Healthcare professionals have reported a worrying surge in cases of people presenting with advanced foot disease at hospitals during the COVID-19 pandemic.
At least one diabetes related amputation occurs every hour in England and Diabetes UK is urging people with diabetes to seek medical attention as soon as they start to develop problems with their feet.
The charity is concerned that people with diabetes are either delaying seeking help because they are afraid of contracting coronavirus, or they don’t know where to get help due to services not operating as usual.
Some people are presenting to foot care services at a point that their foot condition is so severe that they require immediate admission under surgical teams Jodie Buckingham, Lead Podiatrist at Oxford University Hospitals
Diabetes UK has learned of people presenting at hospitals needing to go straight to major amputation.
Nicholas O’Brien, from Chipping Norton was recently diagnosed with type 2 diabetes, although his GP thinks he may have it the condition for a lot longer. In May, he developed a small verruca on his foot, which began to get worse.
The 68-year-old said: “I was hesitant to seek help, especially with everything that has been happening this year. But once I did, I received such a high standard of treatment – it was almost like there was no pandemic. I am not quite over my fears of hospitals, but I cannot speak more highly of the care and support I have received since my operation and wished I had sought help sooner.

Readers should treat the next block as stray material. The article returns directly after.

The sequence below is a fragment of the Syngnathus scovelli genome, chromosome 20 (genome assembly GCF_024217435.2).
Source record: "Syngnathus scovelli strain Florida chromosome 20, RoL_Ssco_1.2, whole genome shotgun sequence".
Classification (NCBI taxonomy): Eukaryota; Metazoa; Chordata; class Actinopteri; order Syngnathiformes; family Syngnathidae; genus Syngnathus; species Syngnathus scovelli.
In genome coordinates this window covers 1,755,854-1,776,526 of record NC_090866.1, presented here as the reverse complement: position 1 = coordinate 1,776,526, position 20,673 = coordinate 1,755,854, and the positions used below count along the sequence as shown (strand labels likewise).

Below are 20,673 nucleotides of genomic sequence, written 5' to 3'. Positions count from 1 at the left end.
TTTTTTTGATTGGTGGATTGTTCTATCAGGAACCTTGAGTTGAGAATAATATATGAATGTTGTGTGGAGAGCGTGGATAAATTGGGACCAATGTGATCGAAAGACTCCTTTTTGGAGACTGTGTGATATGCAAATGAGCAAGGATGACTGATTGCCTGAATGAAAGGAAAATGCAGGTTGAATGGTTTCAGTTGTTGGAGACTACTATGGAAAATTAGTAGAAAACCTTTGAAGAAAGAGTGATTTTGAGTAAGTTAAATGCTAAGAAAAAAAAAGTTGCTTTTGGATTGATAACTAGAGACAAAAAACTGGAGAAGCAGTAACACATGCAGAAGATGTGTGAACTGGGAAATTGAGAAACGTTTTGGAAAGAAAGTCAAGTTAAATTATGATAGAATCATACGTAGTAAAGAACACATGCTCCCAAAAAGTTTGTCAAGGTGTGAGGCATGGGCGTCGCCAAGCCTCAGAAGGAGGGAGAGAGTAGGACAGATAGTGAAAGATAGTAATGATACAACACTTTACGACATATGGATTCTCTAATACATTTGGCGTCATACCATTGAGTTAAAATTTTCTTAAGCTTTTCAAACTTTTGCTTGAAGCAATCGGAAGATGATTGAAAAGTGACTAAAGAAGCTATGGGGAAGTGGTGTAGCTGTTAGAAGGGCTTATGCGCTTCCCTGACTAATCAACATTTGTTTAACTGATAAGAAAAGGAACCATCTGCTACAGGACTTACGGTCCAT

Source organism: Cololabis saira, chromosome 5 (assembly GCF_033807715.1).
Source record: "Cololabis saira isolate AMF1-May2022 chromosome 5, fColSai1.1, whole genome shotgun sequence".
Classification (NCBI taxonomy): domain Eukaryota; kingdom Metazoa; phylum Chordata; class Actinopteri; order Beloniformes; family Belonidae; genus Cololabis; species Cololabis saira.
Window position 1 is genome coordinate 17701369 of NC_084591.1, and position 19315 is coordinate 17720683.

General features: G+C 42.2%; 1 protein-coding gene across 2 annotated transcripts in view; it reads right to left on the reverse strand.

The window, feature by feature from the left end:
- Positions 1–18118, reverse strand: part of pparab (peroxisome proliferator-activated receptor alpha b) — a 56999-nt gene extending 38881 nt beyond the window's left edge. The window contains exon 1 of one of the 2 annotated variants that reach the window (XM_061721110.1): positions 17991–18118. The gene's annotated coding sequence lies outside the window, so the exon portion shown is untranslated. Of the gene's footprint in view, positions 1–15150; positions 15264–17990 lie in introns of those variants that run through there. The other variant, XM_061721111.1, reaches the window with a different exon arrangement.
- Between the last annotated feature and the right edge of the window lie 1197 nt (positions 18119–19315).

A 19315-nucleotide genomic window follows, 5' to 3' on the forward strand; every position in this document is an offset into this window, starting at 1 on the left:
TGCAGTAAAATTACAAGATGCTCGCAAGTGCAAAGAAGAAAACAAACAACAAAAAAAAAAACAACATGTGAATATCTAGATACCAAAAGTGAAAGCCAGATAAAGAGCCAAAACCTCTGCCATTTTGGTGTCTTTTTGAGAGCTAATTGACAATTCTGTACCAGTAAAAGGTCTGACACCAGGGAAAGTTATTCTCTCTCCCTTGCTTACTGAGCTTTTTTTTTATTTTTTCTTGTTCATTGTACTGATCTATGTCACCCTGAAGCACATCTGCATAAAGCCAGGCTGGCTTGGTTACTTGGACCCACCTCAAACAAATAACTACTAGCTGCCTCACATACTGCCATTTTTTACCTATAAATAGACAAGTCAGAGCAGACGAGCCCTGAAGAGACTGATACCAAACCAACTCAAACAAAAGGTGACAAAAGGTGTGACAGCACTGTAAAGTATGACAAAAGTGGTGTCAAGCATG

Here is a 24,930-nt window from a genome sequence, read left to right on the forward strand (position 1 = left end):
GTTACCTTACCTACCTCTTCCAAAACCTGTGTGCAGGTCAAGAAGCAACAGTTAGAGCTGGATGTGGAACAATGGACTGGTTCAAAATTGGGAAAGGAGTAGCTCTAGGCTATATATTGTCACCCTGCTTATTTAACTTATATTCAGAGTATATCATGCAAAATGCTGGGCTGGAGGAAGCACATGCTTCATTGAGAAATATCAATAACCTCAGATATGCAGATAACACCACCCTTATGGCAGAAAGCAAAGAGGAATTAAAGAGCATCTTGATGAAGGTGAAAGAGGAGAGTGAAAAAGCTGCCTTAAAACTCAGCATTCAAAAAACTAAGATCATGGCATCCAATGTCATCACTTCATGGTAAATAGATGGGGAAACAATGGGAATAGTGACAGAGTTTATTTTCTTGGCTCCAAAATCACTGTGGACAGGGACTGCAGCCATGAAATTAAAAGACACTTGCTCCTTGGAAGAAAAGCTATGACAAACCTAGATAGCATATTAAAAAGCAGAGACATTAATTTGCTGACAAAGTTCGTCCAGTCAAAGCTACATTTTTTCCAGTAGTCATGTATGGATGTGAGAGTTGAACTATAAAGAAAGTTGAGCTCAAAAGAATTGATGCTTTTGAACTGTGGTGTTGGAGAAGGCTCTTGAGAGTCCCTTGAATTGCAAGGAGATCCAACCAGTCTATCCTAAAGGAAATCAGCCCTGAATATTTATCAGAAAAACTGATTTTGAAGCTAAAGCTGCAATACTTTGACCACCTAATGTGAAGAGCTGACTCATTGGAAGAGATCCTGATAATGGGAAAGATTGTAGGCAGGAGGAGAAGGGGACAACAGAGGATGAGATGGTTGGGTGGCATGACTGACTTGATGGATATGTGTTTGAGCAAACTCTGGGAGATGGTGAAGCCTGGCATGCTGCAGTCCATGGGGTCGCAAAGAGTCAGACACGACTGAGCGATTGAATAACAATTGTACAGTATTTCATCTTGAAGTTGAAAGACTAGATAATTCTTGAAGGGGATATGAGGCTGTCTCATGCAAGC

“I want to urge everyone with diabetes to take good care of their feet and to seek help if, and when they need it – you can potentially save yourself from a lot of pain.”
Dan Howarth, Head of Care at Diabetes UK, said: “It is perfectly understandable that people are afraid to seek medical attention, but the consequences of this cannot be underestimated, and clinicians are telling us that people with diabetes are not getting the help they need.
“It is crucial that people with diabetes know how important it is to seek medical attention if they spot any signs of foot problems. A matter of hours can make the difference between losing and keeping a foot, or worse. The NHS is and remains open, and the health service is still there for you.”
Jodie Buckingham, Lead Podiatrist at Oxford University Hospitals, said: “Over the past few months, I have seen for myself the sudden surge of people with diabetes and advanced foot disease being admitted to hospital or requiring the input of acute foot services. This experience is echoed by many of my colleagues around the country. Unfortunately, some people are presenting to foot care services at a point that their foot condition is so severe that they require immediate admission under surgical teams.”
Professor Gerry Rayman MBE, GIRFT Diabetes Co-lead and Diabetes UK inpatient clinical lead, said: “We know that the quicker people with diabetes seek help with a foot problem, the better their chance of successful outcomes and the less likely it is that they will require hospital admission or foot surgery. We understand that it is a worrying time and people are keen to avoid hospitals and health care settings.
“But I really do want to reassure people that foot care services are running and stringent measures are in place to prevent COVID-19 transmission in these settings; we are here and we want to see those with a foot problem as early as possible. Please seek help if you are worried or notice any changes to your feet.”
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